Book Review: Managing Media Work by Mark Deuze

On: September 22, 2011
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About Daan Fliervoet
I finished my BA Media and Culture at the University of Amsterdam in the summer of 2011. I did research on how local political parties in Amsterdam are using social media (ie. Twitter, Facebook, Blogs, Youtube) to get in contact with the citizen. Besides this, I was team leader of the Culture Vortex project at the MediaLab Amsterdam in the spring of 2011. We made a multi-player game based on images of the Dutch Institute of Sound and Vision and we launched our game in July on Festival Mundial. At this project I did research on how we can make more use of the Creative Commons licenses model. I am co-founder of the company SecuReceipt. We developed a mobile application and an online management system which companies can use to digitalizes their intern reimbursement process. Topics of interest: Gaming / Participatory Culture / Social Media / Politics / Society / Installations / Football


Mark Deuze starts, in the introduction of his book, to argue that most students that follow studies like; journalism, advertising, games, film and television have lack of knowledge on managing their media work and industry. They know, for instance, exactly how to design a new game but ‘they are not empowered to understand how and why the industry works the way it does’ (p. x). They know too little on what the challenges and threats within these big industries. With this bundle of essays, Mark Deuze gives an overview of how these different industries coping with changes and challenges in society that are affecting them.

Mark s Deuze is a communication professors in the Leiden University Centre for Linguistics in The Netherlands. He is also works at the department of Telecommunications at the University of Indiana.

The book divides the essays into four parts; management and the creative industries; media work, policy, and economics; media professions (which is divided into four sub-parts; journalism; television and film; advertising, public relations, and marketing communications; new media work); and last future perspectives.

In the first part Deuze and Steward elaborate on management in theory and they make clear in which context this book is written. To understand management of media you should first consider media relationships at the macro, meso and micro levels. With this framework at hand to book continues on management and the creative industries. Bozena shows that today’s ‘conceptual frameworks of media management research draws are based in organizational studies’ (p. 13). But the field of media management is distinctive in many ways; it information product instead of tangible products; differences in demand, production and market; and most important media products have extremely high social values.  She underlines this argument by showing an overview of management theories that are use in media management. Chris Bilton continues and argues that we need to recognize that both creativity and management are complex processes. We need to connect these two in organizations, education and cultural policies in the right context of media; ‘managers need to connect creative thinking to their strategies and organizations.’ In the last essay of the first part Lucy King explains how we need to maximize innovation in media organizations. She suggests through the use of new technologies and adapting to them, media managers are better prepared for the future. Besides, you should forget the ‘mass’ and understand autonomy.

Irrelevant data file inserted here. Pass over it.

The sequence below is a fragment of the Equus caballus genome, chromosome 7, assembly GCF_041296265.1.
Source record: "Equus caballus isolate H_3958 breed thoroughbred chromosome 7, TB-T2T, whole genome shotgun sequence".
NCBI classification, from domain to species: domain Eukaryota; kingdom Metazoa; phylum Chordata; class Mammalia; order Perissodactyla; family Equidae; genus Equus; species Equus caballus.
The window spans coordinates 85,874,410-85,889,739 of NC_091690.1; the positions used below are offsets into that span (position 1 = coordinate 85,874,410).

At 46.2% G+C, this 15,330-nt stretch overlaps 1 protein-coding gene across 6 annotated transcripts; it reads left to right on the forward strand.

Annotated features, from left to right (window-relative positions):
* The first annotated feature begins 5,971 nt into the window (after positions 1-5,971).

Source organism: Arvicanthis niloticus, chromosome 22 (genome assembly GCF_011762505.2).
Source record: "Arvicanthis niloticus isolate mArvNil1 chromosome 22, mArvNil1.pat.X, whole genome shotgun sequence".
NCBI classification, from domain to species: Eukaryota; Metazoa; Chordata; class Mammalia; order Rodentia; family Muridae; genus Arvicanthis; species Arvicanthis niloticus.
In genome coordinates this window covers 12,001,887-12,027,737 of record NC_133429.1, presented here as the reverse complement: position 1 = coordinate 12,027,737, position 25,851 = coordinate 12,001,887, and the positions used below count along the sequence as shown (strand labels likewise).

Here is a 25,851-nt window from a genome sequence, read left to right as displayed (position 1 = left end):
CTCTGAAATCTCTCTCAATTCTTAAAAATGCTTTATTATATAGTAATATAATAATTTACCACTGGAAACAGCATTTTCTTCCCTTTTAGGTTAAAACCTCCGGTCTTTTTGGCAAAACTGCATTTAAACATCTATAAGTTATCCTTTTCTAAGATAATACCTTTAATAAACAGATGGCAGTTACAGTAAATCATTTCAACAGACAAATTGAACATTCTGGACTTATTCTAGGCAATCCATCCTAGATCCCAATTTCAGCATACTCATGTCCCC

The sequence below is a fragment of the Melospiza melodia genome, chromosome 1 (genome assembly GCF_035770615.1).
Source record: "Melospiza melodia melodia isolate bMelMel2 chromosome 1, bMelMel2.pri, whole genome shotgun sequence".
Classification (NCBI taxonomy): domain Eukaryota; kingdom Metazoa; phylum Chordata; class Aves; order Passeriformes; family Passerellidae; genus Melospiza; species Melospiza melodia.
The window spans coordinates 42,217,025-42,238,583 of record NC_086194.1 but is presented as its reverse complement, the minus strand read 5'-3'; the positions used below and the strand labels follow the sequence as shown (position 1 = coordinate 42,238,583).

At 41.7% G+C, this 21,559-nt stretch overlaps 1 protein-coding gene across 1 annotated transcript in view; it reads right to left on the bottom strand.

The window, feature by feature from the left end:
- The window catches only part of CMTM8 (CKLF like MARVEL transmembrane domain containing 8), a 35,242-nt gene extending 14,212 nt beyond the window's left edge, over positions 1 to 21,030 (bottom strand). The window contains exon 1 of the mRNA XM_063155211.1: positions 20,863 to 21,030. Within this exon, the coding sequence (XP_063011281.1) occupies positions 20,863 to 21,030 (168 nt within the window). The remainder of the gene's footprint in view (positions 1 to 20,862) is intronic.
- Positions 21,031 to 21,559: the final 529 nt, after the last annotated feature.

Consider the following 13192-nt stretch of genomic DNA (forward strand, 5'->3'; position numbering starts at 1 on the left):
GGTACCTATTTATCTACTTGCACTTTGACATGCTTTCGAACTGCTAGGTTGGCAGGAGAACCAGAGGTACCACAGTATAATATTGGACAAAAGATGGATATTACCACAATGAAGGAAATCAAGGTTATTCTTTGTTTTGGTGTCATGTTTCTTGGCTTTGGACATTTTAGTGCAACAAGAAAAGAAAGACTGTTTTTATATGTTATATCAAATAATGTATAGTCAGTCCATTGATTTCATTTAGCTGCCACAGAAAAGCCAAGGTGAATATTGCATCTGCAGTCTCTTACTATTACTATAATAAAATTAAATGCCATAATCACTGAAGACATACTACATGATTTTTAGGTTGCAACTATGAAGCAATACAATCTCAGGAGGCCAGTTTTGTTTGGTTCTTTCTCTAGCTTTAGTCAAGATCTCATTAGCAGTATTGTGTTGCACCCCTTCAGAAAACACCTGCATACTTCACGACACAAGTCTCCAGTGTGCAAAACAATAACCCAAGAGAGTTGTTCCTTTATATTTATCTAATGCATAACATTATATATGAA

Terry flew starts in the second part with theories of John Maynard Keynes, Joseph Schumpeter and Karl Marx. He gives us an overview of how the political economy is working in the media landscape. With the help of Marxist critique of capitalism, he reminds us of the ‘extent to which the market itself will not redress questions of inequality of access on a national or global scale’ (p. 70). Even, though, digital media technologies nowadays provide us with the ideas of co-creations and giving the consumer more power. Chapter six elaborate on deregulation of the media sector and how the traditional dynamic between the media and their audience is changing. This is because of the rising of the Internet and new communication networks. Media has always been a key factor in democracy and by deregulating it; it is setting new rules on normative goals of media. With this in mind, labor is changing as well according to Toby Miller. He sketched how American labor went from the assembly line, to out-sourcing of labor and the rise of the Creative Industry. In this new industry he defines several new groups of workers including; creators, impresarios and critics.